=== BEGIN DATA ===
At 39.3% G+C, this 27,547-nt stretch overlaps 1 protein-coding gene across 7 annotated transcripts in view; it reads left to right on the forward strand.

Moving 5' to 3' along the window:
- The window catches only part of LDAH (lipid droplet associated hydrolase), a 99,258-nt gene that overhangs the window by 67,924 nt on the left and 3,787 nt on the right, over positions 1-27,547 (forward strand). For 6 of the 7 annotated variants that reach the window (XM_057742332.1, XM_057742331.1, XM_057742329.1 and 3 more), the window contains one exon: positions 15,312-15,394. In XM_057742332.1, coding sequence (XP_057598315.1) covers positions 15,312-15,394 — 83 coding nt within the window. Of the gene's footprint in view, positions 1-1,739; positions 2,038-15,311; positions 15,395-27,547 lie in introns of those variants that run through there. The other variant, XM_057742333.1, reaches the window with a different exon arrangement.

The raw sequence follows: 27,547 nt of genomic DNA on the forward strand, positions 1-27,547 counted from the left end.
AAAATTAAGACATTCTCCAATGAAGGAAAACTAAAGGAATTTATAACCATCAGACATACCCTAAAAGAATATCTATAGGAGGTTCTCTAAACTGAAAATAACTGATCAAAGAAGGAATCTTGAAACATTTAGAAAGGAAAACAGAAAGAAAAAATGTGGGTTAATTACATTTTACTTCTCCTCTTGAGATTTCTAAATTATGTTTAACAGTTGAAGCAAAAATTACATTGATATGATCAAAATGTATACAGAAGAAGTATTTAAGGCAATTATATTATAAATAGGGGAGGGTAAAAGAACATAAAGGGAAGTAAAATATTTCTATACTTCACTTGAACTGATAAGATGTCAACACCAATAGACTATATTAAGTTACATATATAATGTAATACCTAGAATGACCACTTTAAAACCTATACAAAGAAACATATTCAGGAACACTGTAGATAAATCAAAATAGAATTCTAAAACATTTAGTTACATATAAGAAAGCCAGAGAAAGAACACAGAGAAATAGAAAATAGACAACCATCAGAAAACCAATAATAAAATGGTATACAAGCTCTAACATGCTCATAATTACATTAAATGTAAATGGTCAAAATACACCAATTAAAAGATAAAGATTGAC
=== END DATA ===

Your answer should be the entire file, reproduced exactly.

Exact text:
At 39.3% G+C, this 27,547-nt stretch overlaps 1 protein-coding gene across 7 annotated transcripts in view; it reads left to right on the forward strand.

Moving 5' to 3' along the window:
- The window catches only part of LDAH (lipid droplet associated hydrolase), a 99,258-nt gene that overhangs the window by 67,924 nt on the left and 3,787 nt on the right, over positions 1-27,547 (forward strand). For 6 of the 7 annotated variants that reach the window (XM_057742332.1, XM_057742331.1, XM_057742329.1 and 3 more), the window contains one exon: positions 15,312-15,394. In XM_057742332.1, coding sequence (XP_057598315.1) covers positions 15,312-15,394 — 83 coding nt within the window. Of the gene's footprint in view, positions 1-1,739; positions 2,038-15,311; positions 15,395-27,547 lie in introns of those variants that run through there. The other variant, XM_057742333.1, reaches the window with a different exon arrangement.

The raw sequence follows: 27,547 nt of genomic DNA on the forward strand, positions 1-27,547 counted from the left end.
AAAATTAAGACATTCTCCAATGAAGGAAAACTAAAGGAATTTATAACCATCAGACATACCCTAAAAGAATATCTATAGGAGGTTCTCTAAACTGAAAATAACTGATCAAAGAAGGAATCTTGAAACATTTAGAAAGGAAAACAGAAAGAAAAAATGTGGGTTAATTACATTTTACTTCTCCTCTTGAGATTTCTAAATTATGTTTAACAGTTGAAGCAAAAATTACATTGATATGATCAAAATGTATACAGAAGAAGTATTTAAGGCAATTATATTATAAATAGGGGAGGGTAAAAGAACATAAAGGGAAGTAAAATATTTCTATACTTCACTTGAACTGATAAGATGTCAACACCAATAGACTATATTAAGTTACATATATAATGTAATACCTAGAATGACCACTTTAAAACCTATACAAAGAAACATATTCAGGAACACTGTAGATAAATCAAAATAGAATTCTAAAACATTTAGTTACATATAAGAAAGCCAGAGAAAGAACACAGAGAAATAGAAAATAGACAACCATCAGAAAACCAATAATAAAATGGTATACAAGCTCTAACATGCTCATAATTACATTAAATGTAAATGGTCAAAATACACCAATTAAAAGATAAAGATTGAC